A match is not lost till the last ball. Yet, there are tense moments in the dressing room as well as the crowd, irrespective of whom they are supporting. Everybody is biting their nails off. The batsman at the striker’s end has to face the heat. The bowling team must be giving out a huge sigh of relief but still focused in stopping the boundary or six required off the last ball. The bowler and the batsman have nothing to lose in this situation, as they try to give it their very best and then think of finally ending this drama.
Here are those instances where the batsmen have prevailed over the bowlers in international cricket and ended the drama going on, in style
1) Javed Miandad – 1986
Javed Miandad will go down as the greatest Pakistani batsman to have ever played the game and one of the finest in his era. This is primarily because of his famous last ball six against archrivals and then world champions India in the Australasia Cup final at Sharjah in April 1986.
Pakistan captain Imran Khan won the toss and chose to field first, as he relied on his team’s strength rather the opposition’s, which is bowling. But India batted extremely well with the top 3, i.e. Kris Srikkanth, Sunil Gavaskar and Dilip Vengsarkar all got fifties with Gavaskar continuing his fine form. India finished with 245/7 in 50 overs, which was in those days as good as 300.
Pakistan’s task became even more daunting with none of the batsmen apart from Miandad making a big score, as Mohsin Khan’s 36 was the next best score. The match was in India’s grasp with the ninth wicket falling as Pakistan then needed 5 runs off the last 2 balls. Fortunately, the No.11 Tauseef Ahmed took a single to give Miandad the strike on the last ball.
Chetan Sharma, the Indian fast bowler who was bowling extremely well throughout the match and the tournament altogether, choked at the last minute. Instead of bowling a yorker, the ball almost flew out of his hand and ended up as a low full toss which Miandad smashed over square leg for a six, delivering Pakistan a thrilling 1 wicket win. Unfortunately, Sharma would be remembered for this ball which almost ended his career and never forgiven by Indian fans as their reign as the World’s No.1 ODI team was in doubt.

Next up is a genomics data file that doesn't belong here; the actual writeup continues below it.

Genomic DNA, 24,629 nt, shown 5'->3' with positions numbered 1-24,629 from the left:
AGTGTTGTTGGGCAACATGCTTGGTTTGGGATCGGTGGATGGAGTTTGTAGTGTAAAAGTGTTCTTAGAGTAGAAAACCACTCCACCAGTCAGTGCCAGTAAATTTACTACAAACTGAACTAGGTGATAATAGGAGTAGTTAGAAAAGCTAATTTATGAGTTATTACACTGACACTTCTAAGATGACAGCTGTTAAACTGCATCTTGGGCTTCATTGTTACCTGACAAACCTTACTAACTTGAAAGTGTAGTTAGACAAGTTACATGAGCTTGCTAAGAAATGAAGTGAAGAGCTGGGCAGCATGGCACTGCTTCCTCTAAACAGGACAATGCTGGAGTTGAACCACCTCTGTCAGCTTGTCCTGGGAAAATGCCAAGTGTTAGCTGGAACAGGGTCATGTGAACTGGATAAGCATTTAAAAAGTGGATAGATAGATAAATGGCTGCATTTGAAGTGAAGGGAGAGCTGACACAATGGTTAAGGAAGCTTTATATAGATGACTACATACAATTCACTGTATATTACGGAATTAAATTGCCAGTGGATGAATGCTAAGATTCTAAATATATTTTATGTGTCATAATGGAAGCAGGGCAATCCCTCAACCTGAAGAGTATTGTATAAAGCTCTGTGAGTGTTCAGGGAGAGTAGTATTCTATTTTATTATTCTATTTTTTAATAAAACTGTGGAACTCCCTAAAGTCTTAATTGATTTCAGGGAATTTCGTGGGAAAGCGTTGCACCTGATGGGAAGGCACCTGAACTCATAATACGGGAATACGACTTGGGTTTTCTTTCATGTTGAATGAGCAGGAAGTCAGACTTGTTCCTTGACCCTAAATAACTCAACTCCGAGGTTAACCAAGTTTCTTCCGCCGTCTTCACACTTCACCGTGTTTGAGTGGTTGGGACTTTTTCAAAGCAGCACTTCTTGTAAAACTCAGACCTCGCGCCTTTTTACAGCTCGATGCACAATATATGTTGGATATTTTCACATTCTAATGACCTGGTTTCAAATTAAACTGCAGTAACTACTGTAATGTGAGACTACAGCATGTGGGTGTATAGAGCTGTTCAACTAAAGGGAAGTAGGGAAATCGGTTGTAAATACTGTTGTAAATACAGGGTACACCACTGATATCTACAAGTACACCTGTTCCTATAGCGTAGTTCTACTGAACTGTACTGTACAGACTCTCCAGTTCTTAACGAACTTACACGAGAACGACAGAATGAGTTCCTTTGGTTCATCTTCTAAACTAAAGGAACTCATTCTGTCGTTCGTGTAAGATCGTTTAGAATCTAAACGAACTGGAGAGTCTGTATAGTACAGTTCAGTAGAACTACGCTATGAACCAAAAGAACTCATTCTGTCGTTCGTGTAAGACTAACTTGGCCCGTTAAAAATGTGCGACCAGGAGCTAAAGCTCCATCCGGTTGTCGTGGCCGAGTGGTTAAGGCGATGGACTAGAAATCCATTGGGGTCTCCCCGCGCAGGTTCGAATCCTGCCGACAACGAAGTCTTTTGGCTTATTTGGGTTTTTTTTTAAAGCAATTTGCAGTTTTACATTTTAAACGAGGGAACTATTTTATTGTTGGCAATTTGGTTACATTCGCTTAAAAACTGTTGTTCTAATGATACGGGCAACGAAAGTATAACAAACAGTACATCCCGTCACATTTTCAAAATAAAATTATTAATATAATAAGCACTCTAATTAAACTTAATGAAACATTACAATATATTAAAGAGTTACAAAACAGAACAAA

Javed Miandad’s supremacy as a batsman was never questioned much after this game as Pakistan with this win and in particular that six, went on to hold a psychological advantage against India in their matches in the future and especially those in Sharjah.
2) Asif Mujtaba – 1992
Six years later, and an unknown name does a Miandad. It is Asif Mujtaba, incidentally also from Pakistan to have achieved this feat. This was in a match against Australia at Hobart in the Benson and Hedges World Series in December 1992.
Pakistan were now world champions and were expected to beat teams like Australia even in Australia for that matter.
Australia won the toss and chose to bat first, eventually ending up with 228 for 7 in 50 overs, with the top score of 53 from the feisty Dean Jones. Yet, 229 was a tricky ask with Pakistan’s bowlers proving that the pitch had something in it more for the bowlers than the batsmen.
Javed Miandad, who was Pakistan’s captain in this game was out for 14 so there were no heroics from him this time. Saleem Malik scored an impressive 64 while Rashid Latif went for the kill, in his 35-ball 39. However, Pakistan had a low run rate as they needed as many as 17 runs off the last over. Aaqib Javed had just come to the crease as No.11, joining Mujtaba.
Australia’s captain Mark Taylor decided to give the ball to his ‘lucky charm’ bowler Steve Waugh since he thought that Waugh would perform yet another last over heroic. Unfortunately, Mujtaba lived up to his reputation more than Waugh, that of being a fine finisher and hit a six off the last ball to ensure that the match was a tie and ended up with 56 runs in 51 balls.
3) Lance Klusener – 1998
Lance Klusener would not be amongst the ones to miss out on such chances, if they occurred on a regular basis. It took six more years for a player to achieve this feat, but this time it was a South African. The match was against New Zealand in Napier and the hosts were 2-1 up in the series. They decided to bat first after winning the toss, despite the match reduced to 40 overs due to rain.